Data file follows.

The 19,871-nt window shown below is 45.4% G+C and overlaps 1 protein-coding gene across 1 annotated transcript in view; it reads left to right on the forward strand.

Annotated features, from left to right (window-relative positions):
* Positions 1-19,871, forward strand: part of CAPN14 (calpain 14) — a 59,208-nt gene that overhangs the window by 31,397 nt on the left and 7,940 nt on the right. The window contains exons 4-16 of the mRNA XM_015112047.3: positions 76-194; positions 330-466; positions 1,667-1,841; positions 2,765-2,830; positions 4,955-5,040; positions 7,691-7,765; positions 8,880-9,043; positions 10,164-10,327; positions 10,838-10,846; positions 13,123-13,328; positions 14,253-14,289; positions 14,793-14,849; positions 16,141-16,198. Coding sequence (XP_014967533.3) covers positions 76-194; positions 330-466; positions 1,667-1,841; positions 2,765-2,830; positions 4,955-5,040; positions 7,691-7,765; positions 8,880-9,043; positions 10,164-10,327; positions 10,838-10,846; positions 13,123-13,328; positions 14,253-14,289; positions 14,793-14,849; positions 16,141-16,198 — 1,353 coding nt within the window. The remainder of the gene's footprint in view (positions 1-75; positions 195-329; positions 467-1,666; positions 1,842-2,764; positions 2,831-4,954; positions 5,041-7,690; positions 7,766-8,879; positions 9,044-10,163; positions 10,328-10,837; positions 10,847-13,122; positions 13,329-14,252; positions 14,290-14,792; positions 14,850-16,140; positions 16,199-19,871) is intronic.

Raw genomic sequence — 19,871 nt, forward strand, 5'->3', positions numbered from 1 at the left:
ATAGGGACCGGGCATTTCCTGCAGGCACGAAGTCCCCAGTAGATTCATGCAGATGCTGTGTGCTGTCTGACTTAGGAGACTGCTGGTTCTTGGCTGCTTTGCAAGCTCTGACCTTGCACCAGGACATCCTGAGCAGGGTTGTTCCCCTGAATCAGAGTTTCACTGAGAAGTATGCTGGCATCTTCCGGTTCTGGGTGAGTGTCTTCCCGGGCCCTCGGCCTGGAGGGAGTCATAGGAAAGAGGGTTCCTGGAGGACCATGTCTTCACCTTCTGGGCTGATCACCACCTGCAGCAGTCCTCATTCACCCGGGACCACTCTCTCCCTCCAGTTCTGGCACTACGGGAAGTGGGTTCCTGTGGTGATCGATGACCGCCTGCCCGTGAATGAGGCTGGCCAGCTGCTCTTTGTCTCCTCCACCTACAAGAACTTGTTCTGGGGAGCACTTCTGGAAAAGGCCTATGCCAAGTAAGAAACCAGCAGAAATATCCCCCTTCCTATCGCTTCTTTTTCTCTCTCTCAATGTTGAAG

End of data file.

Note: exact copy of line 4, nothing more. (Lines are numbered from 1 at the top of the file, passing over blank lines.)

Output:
Raw genomic sequence — 19,871 nt, forward strand, 5'->3', positions numbered from 1 at the left: